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Transmeta hit with second securities fraud class action
Claims Crusoe isn't as fast or as power friendly as promised
Transmeta has been hit with a second securities fraud class action suit filed on behalf of shareholders frustrated with the company's ability to ramp up clock speeds.
The suit, filed by Washington, DC legal firm the Law Office of Mark McNair, alleges Transmeta issued "false and misleading statements about its Crusoe line of microprocessors". Essentially, the suit claims, Transmeta's bosses made promises about the technology on the back of which the company's shareprice soared between 7 November 2000 - when it IPO'd - and 20 June this year - the date Transmeta failed to announce the much-anticipated 1GHz Crusoe TM5800.
Worse, Transmeta appears to have committed the clearly unforgiveable sin of being caught up in the semiconductor market slump which necessitated it issue a profit warning for its second quarter.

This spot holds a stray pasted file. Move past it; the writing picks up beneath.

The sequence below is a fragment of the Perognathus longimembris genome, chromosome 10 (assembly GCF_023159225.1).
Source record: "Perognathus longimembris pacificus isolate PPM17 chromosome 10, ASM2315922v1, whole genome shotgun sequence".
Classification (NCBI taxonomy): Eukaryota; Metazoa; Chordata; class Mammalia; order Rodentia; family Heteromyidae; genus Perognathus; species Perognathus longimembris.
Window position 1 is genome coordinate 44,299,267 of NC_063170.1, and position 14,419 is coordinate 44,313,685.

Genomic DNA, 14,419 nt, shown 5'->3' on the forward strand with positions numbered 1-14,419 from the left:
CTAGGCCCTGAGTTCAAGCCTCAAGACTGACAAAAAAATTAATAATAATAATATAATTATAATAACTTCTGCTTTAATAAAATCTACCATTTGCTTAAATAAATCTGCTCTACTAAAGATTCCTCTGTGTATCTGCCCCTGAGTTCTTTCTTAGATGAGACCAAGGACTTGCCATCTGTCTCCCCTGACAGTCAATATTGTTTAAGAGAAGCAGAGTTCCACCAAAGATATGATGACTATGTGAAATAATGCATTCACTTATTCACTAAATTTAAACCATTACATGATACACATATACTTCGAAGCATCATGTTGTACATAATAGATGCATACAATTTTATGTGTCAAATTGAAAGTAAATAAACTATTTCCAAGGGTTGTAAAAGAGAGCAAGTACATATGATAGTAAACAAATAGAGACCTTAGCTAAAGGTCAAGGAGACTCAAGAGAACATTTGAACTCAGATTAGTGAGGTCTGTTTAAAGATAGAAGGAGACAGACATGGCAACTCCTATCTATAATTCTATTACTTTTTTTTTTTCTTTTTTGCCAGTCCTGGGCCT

Behind all this was, the suit alleges, an intention on the part of Transmeta's principals to mislead shareholders by talking up the value of the company's stock.
Transmeta's stock has fallen from an IPO high-point of around $42 to just $3.11 now.
The Mark McNair suit's allegations mirror those of a suit filed a month ago by Milberg Weiss. That suit claims that Crusoe can't offer high performance and low power consumption at the same time, contrary to what the chip designer was saying before its IPO. "Unbeknownst to shareholders, at the time of the IPO, Transmeta's Crusoe chips could not deliver both longer battery life and high performance. Rather, significant performance attributes were being sacrificed in order to gain longer battery life," it says, as does the new suit.
The suit defines the phrase "significant performance" to mean "comparable with AMD and Intel processors".
Transmeta's IPO prospectus promised the 1GHz Crusoe would ship January this year. Following the company's statement at the launch of its 800MHz TM5800 on 27 June, the 1GHz part is not expected to ship before January 2002, and potentially not for six months after that. ®